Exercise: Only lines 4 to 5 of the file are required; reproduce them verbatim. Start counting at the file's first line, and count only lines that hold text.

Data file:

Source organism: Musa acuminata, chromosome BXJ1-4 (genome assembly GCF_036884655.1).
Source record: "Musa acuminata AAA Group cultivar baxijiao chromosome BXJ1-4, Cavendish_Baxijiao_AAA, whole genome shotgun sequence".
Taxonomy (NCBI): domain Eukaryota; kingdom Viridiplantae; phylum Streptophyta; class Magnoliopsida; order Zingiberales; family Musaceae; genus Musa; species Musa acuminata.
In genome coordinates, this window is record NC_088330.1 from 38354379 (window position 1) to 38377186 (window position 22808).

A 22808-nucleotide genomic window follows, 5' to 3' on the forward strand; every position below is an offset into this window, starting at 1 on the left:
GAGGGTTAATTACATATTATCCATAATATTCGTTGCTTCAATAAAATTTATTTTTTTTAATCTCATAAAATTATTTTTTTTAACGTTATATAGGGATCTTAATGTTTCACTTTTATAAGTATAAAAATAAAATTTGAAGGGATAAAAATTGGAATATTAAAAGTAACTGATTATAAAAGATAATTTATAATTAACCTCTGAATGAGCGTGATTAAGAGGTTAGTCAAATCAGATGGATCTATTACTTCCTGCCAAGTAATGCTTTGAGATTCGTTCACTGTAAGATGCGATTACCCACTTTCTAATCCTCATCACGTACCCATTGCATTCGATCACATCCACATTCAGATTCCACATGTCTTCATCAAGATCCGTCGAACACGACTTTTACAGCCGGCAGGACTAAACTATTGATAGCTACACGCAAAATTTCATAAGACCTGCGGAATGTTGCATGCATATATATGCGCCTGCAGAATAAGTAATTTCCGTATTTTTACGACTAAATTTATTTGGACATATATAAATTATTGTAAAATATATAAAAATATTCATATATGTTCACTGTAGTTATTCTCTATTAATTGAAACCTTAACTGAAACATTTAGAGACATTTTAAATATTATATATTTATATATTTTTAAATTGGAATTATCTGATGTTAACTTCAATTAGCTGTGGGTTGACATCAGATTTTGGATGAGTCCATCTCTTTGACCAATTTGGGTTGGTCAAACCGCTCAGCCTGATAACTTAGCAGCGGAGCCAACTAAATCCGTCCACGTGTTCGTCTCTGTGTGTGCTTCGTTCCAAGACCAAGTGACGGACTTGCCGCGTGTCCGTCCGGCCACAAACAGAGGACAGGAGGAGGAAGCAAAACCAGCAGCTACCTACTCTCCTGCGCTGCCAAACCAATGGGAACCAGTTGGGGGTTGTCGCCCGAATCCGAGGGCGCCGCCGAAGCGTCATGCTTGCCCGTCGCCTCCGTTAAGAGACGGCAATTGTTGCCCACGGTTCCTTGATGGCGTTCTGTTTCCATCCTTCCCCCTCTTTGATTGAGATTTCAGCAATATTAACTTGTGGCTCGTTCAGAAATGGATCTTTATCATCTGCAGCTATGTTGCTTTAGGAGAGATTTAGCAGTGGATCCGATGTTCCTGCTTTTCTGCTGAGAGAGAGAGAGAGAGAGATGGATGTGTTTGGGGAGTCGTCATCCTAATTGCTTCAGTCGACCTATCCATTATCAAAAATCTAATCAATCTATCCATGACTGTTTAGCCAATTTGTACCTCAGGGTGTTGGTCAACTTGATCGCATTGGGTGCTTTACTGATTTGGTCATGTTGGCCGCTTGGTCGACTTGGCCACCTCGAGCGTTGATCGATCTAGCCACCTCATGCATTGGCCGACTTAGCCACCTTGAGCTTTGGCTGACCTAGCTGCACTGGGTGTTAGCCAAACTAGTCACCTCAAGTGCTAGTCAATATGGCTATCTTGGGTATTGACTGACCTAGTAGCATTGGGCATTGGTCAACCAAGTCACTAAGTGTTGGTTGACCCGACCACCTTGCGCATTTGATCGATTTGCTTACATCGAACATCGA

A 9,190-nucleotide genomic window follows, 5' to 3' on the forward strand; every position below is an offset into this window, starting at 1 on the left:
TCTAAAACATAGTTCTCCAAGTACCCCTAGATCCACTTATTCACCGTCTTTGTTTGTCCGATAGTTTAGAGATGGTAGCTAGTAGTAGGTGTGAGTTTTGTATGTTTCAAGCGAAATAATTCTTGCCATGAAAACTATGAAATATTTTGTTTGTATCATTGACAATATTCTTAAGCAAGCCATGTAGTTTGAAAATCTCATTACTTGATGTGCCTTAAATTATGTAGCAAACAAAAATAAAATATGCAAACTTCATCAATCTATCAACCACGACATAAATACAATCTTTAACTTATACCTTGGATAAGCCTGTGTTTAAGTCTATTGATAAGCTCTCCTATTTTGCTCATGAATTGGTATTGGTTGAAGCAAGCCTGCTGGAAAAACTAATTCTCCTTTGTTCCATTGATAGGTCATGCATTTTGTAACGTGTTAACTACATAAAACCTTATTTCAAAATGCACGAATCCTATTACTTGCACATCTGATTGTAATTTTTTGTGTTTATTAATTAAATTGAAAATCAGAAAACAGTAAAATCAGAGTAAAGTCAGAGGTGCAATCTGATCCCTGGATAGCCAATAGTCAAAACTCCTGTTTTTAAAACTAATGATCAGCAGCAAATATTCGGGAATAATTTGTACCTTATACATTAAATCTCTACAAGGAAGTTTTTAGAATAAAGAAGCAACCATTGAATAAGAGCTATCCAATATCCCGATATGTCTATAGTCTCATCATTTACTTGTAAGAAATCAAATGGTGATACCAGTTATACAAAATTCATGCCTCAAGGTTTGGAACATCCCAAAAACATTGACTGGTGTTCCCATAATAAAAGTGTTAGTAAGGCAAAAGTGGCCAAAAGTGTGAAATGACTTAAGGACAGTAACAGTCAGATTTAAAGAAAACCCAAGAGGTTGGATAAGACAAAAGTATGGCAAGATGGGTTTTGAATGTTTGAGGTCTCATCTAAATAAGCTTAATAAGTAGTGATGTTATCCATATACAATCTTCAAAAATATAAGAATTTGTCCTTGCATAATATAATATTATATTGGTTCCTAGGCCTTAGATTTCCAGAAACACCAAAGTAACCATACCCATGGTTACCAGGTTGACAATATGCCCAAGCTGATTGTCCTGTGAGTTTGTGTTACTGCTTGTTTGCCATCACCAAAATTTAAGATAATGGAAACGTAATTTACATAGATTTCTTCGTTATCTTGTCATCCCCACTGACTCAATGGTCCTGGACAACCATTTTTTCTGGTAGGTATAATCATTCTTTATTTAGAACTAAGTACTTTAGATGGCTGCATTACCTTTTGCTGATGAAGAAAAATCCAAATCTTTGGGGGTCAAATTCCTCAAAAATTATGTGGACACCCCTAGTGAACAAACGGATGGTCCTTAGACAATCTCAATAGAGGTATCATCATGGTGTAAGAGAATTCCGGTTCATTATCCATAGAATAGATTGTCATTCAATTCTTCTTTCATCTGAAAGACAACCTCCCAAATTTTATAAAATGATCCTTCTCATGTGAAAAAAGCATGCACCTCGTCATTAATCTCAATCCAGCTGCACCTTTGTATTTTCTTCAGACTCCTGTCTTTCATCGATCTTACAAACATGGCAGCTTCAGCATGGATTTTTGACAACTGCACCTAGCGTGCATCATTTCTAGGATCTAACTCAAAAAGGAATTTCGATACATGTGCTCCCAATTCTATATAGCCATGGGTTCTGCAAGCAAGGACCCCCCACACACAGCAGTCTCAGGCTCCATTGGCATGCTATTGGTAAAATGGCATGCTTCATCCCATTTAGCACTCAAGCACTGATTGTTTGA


In genome coordinates, this window is record NC_088330.1 from 38354379 (window position 1) to 38377186 (window position 22808).

A 22808-nucleotide genomic window follows, 5' to 3' on the forward strand; every position below is an offset into this window, starting at 1 on the left: